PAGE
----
3. In a browser, open the Workbench web application at http://localhost:7200. If necessary, substitute localhost and the 7200 port number as appropriate.

  4. Go to Setup ‣ Repositories.

  5. Create and configure a repository.

  6. Stop GraphDB.

  7. Start the bulk load with the following command:

    $ <graphdb-dist>/bin/importrdf load -f -i <repo-id> -m parallel <RDF data file(s)>
    

    or if using the preload sub-command:

    $ <graphdb-dist>/bin/importrdf preload -f -i <repo-id> <RDF data file(s)>
    
  8. Start GraphDB.

Into a repository created from a config file

  1. Stop GraphDB.

  2. Configure the ImportRDF repository location by setting the property graphdb.home.data in <conf/graphdb.properties. If no property is set, the default repository location will be the data directory of the GraphDB distribution.

  3. Create a configuration file.

  4. Start the bulk load with the following command:

    $ <graphdb-dist>/bin/importrdf load -c <repo-config.ttl> -m parallel <RDF data file(s)>
    

    or if using the preload sub-command:

    $ <graphdb-dist>/bin/importrdf preload -f -c <repo-config.ttl> <RDF data file(s)>
    
  5. Start GraphDB.

Repository configuration template

This is an example configuration template using a minimal parameters set. You can add more optional parameters from the configs/templates example:

# Configuration template for a GraphDB repository

@prefix rdfs: <http://www.w3.org/2000/01/rdf-schema#>.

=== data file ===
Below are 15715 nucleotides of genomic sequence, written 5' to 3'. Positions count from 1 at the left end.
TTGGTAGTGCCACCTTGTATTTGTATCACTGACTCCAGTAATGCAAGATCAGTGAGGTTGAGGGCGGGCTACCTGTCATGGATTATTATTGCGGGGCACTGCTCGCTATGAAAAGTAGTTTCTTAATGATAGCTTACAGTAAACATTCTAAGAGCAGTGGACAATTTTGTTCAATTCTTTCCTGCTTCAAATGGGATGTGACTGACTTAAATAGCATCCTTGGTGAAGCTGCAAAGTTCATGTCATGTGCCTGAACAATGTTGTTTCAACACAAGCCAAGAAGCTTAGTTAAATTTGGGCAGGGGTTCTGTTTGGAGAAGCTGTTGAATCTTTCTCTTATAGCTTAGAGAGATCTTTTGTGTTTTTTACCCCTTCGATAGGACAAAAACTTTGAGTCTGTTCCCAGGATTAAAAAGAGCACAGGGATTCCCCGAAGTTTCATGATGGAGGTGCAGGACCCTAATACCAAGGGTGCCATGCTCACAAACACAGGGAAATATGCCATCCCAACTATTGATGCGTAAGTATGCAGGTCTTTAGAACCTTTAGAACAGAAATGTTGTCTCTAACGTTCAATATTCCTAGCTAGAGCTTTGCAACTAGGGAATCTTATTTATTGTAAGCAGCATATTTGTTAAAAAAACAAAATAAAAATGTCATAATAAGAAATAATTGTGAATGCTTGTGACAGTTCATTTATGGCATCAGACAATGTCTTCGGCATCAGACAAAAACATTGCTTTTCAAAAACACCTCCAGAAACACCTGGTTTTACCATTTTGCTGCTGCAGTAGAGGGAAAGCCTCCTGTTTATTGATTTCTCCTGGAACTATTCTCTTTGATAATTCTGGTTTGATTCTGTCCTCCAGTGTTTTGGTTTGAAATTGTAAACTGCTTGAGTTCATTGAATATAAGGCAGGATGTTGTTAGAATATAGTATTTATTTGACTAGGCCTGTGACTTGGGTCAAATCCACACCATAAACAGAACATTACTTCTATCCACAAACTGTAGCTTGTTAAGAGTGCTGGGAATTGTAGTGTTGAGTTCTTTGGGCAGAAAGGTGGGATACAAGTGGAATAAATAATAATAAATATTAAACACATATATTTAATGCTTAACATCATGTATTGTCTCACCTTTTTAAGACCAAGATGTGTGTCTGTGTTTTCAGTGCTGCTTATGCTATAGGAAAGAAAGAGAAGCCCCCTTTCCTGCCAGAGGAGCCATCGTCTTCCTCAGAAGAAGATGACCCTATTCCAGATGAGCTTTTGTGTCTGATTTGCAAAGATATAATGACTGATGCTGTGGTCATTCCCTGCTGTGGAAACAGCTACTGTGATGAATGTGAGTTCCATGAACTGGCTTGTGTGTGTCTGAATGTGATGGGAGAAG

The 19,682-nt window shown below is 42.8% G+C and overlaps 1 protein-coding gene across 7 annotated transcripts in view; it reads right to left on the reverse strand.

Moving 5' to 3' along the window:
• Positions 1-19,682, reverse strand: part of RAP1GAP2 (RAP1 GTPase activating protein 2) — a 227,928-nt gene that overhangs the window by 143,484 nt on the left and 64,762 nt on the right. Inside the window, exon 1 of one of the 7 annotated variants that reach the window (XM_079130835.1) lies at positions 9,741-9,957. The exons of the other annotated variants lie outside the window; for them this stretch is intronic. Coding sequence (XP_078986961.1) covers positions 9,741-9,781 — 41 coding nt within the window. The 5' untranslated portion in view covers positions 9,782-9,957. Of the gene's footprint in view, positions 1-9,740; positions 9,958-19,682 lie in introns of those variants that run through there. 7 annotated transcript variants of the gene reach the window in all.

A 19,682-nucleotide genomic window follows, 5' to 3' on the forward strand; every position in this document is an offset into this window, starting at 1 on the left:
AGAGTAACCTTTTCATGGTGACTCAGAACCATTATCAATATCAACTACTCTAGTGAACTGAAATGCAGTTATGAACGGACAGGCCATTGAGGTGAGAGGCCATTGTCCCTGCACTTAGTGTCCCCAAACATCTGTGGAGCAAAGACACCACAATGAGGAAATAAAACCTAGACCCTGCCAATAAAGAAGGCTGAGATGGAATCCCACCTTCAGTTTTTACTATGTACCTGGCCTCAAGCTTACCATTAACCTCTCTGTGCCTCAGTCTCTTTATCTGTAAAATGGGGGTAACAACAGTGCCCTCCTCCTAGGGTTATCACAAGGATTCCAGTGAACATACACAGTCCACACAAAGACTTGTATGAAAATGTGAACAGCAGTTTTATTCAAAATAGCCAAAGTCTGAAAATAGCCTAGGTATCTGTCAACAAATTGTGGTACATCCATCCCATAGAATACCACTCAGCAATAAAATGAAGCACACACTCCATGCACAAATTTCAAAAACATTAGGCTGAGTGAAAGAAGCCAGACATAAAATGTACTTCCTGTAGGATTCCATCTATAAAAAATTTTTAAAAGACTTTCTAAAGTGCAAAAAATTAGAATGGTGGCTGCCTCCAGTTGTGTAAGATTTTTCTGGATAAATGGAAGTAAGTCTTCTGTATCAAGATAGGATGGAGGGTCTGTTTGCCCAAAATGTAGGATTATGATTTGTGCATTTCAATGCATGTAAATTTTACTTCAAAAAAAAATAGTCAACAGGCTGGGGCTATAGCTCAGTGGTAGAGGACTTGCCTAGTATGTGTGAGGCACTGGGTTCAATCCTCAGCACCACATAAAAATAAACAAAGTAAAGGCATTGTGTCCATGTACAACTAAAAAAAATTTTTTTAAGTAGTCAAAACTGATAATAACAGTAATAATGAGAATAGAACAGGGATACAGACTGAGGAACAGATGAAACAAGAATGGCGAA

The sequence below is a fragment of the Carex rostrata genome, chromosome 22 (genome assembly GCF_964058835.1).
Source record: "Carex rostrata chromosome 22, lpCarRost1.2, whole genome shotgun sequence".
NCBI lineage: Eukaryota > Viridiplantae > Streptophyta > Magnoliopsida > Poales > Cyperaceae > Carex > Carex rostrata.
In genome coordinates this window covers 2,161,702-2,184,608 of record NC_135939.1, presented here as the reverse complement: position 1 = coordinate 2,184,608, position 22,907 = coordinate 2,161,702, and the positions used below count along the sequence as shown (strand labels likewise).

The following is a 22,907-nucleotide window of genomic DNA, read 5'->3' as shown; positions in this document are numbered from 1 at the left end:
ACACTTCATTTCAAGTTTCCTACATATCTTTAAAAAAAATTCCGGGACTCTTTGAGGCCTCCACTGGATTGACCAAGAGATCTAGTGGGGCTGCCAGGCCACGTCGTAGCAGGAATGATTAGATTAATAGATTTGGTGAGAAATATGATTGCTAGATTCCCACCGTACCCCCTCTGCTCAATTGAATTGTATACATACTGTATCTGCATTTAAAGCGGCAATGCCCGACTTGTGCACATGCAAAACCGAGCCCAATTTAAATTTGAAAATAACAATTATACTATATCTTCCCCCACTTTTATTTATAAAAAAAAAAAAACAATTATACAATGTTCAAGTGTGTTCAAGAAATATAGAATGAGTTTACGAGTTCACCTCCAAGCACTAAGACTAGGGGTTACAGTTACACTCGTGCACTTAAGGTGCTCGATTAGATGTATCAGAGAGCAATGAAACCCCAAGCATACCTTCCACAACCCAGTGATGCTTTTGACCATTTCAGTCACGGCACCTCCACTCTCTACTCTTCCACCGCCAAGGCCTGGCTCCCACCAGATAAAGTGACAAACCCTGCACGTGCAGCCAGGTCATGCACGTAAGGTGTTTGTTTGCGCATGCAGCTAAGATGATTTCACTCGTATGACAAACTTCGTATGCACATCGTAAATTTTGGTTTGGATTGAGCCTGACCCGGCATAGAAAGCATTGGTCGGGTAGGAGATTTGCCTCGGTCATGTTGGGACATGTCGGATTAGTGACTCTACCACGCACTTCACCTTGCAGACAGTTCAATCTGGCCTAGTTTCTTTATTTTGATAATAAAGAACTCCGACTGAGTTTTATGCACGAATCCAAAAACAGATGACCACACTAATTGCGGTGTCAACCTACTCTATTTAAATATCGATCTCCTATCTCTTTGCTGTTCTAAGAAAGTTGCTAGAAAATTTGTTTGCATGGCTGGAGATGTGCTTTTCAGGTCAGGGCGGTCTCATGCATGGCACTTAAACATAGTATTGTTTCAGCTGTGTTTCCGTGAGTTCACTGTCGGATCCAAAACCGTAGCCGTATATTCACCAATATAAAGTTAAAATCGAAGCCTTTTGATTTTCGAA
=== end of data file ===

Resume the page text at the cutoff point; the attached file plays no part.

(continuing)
@prefix rep: <http://www.openrdf.org/config/repository#>.
@prefix sr: <http://www.openrdf.org/config/repository/sail#>.
@prefix sail: <http://www.openrdf.org/config/sail#>.
@prefix graphdb: <http://www.ontotext.com/trree/graphdb#>.

[] a rep:Repository ;
    rep:repositoryID "repo-test-1" ;
    rdfs:label "My first test repo" ;
    rep:repositoryImpl [
    rep:repositoryType "graphdb:SailRepository" ;
    sr:sailImpl [
        sail:sailType "graphdb:Sail" ;

            # ruleset to use
            graphdb:ruleset "empty" ;

            # disable context index(because my data do not uses contexts)
            graphdb:enable-context-index "false" ;

            # indexes to speed up the read queries
            graphdb:enablePredicateList "true" ;
            graphdb:enable-literal-index "true" ;
            graphdb:in-memory-literal-properties "true" ;
    ]
].

Tuning Load

The ImportRDF tool accepts Java command line options using -D. Supply them before the sub-command as follows:

$ <graphdb-dist>/bin/importrdf -Dgraphdb.inference.concurrency=6 load -c <repo-config.ttl> -m parallel <RDF data file(s)>